It is very awkward, I know, for Cabinet Ministers to put that point, and I should like to hear what the Chancellor says can be done about it. If Ministers feel they should not raise their maximum from £5,000 could not a Clause be inserted enabling them to sub-divide their £5,000 into £4,000 for the " office " of the Cabinet Minister, and £1,000 for the " office " of Member of Parliament? If that were so, they would be on the same basis as the rest of us. They could then split up the Under-Secretaries in the same way, and if their expenses should run over the £500 we are going to give them, they would have something against which they could claim.
1303 It is, I think, important to consider these matters even though it is a late hour, just as it has been important to establish that hon. Members— as the House has just agreed— should not be put into the position of not being able to keep the reasonable dignity which one couples with this House. If that is true of the generality, I do not see why it should not be true of those who have the good fortune to serve His Majesty as Ministers on that Bench. Therefore, if it is possible to do it in this Bill by some redrafting, I should be very happy to see it done. If that is not possible, I should be very happy if the Chancellor would consider it and not be too backward in coming forward with some such proposal in order to put junior and senior Ministers on exactly the same level as other hon. Members of this House. After all, in the long run we are all Members of Parliament even if some of us hold more distinguished posts than others. I should add that we on this side do not, of course, propose to divide on this Bill.
§ 10.56 p.m.
§ Earl Winterton (Horsham)
I was a Member of the Select Committee and, of course, it would be grossly out of Order for any Member of that Committee to say what influenced the Committee in coming to its decision. There is, however, I think, nothing out of Order in saying what was present in the mind of the Member who is speaking—if I may put it in that roundabout way. The need for a rise in junior Ministers' salaries was very much present in my mind, and possibly it had some impact on my hon. colleagues in the Committee, that this should be done. I want to raise two points which are of a rather delicate character. I hope I shall deal with them in a way which will offend nobody. If I do not, then I shall have failed in my task. I think they are matters which should be brought out. Since the Committee reported, information has reached me—I do not know whether it is accurate or not— that Members of the Government, including the junior Ministers who are affected by this Bill, are in possession of advantages. I think the word " advantages "Is the most mild and inoffensive word I can use. They are advantages which were not in the possession of the Cabinet or of junior Ministers before the war, but which were in the possession of most Ministers during the war. I refer, 1304 for example, to lodging in Government offices. I understand some Ministers enjoy lodging in Government offices—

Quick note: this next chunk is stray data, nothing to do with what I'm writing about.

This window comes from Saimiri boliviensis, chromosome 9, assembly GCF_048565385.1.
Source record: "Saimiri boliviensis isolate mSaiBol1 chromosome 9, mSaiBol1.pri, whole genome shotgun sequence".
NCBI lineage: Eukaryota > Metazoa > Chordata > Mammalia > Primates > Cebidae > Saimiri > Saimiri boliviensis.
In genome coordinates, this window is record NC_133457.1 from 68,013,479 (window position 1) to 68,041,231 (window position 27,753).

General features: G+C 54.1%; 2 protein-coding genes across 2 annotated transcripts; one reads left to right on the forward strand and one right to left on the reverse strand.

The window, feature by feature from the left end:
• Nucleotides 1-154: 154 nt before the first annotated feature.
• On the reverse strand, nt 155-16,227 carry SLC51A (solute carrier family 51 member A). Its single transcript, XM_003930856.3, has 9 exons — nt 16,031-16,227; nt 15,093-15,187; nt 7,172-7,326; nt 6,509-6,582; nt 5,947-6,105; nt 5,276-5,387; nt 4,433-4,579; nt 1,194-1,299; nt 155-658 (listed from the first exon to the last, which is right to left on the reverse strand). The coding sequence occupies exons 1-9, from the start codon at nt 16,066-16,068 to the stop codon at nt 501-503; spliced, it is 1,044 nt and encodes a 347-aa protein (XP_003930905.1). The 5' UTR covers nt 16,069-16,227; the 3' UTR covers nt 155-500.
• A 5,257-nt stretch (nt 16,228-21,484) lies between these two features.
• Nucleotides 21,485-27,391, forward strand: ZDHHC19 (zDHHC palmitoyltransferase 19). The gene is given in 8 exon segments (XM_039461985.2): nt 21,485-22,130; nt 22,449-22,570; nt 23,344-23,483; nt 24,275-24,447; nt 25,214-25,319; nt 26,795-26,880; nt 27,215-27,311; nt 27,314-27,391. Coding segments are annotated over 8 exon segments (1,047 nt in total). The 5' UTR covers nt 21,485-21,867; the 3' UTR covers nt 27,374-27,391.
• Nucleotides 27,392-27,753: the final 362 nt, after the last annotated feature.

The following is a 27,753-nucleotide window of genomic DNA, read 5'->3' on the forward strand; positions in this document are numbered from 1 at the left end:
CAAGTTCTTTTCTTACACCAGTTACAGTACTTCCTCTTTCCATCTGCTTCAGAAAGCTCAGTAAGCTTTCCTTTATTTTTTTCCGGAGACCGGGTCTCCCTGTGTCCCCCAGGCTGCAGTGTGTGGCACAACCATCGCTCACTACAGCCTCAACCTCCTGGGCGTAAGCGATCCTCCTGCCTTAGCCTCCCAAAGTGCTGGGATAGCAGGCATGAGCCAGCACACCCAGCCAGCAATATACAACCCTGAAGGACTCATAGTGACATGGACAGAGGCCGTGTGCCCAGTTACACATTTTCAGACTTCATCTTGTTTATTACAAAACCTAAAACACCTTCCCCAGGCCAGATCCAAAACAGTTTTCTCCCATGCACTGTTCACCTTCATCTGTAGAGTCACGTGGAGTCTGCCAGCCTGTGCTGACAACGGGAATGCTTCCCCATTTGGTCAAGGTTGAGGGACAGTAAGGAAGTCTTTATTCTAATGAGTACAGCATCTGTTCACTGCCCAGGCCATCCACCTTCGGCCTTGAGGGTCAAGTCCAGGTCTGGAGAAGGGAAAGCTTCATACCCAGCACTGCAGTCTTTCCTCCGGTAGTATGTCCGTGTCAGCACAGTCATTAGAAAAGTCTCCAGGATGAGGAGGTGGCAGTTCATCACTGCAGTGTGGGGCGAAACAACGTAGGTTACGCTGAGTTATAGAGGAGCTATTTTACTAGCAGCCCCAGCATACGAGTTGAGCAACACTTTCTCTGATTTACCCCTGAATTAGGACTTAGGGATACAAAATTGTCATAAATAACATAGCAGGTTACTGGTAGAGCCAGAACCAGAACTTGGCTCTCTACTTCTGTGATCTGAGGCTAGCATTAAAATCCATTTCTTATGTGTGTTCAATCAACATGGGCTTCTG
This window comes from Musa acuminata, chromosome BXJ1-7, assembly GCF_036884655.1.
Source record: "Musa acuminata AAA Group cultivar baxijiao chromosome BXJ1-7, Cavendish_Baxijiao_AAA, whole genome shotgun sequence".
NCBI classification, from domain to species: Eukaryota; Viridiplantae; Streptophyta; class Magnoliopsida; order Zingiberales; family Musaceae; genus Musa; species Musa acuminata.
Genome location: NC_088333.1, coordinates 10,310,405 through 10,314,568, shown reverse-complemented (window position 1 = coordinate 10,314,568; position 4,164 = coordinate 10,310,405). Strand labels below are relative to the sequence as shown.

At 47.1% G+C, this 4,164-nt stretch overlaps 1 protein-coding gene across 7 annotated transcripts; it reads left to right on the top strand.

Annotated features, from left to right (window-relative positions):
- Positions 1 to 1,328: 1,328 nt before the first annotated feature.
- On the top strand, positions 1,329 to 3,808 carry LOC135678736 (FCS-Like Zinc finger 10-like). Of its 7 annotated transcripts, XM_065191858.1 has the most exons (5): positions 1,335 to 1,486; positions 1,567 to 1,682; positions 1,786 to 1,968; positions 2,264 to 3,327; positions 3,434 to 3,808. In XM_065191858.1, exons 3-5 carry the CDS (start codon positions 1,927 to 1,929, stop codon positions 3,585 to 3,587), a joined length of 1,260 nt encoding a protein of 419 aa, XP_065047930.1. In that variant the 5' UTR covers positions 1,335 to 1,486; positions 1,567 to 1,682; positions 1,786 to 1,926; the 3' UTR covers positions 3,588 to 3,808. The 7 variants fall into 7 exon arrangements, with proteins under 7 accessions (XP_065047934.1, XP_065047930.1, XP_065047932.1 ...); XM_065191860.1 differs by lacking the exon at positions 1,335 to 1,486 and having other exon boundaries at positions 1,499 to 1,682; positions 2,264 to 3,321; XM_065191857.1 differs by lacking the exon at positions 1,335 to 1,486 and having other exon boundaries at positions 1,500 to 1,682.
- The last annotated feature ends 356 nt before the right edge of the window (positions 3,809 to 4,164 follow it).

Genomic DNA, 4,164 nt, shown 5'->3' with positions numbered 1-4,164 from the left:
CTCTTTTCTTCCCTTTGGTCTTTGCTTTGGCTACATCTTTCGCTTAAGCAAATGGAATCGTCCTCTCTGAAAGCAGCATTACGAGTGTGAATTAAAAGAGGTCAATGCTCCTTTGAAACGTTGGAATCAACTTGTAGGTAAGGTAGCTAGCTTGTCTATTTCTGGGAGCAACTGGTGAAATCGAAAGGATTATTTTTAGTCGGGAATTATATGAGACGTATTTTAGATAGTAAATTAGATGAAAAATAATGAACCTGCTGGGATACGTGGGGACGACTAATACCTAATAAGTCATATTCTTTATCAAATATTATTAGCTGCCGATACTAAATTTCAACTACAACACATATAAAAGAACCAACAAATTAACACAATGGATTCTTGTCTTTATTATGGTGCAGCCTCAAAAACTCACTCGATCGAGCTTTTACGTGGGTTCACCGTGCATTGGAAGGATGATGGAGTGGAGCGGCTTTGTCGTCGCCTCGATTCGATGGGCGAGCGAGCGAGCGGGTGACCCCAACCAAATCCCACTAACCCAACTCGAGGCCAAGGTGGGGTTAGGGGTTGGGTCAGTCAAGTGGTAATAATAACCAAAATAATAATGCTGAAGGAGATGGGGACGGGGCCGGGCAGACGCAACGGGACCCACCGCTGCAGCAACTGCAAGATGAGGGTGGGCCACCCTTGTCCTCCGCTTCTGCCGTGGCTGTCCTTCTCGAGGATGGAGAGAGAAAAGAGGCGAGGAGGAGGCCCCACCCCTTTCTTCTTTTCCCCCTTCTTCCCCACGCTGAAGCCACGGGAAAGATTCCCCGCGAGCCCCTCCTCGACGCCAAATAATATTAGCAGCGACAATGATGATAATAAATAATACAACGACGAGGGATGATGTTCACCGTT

§ Earl Winterton
Well, I am asking for the information. It would, I think, be out of Order to deal with those who receive £5,000, but I should like to say for the benefit of those hon. Members who are not acquainted with the fact, that, of course, before the war there was no such thing as I have indicated. The only Ministers provided with official residences were the Prime Minister, the Chancellor of the Exchequer and the First Lord of the Admiralty. I can speak from personal experience. Before the war there were not more than three or four official motor cars at the disposal of Members of the Government. I am not sure that there were even so many—
§ Earl Winterton
My right hon. and gallant Friend says there were two. I wish it to be clearly understood that I am making no complaint. I am merely raising the matter and asking for information upon it. I understand that a great number of Ministers are in possession of official cars. I have no personal experience of this. I have been told, and I see no great harm in it, that they are in the habit of allowing other hon. Members to use those cars. In fact, a cynic told me the other day that if one: gave* a half-crown to the driver, one could always get a lift home in an official car. We should know whether these things are so or not. I think here I have the whole House with me in that. I am certainly making no party point when I say it is most undesirable that there should be anything in the nature of what I might call a hidden subsidy or perquisite.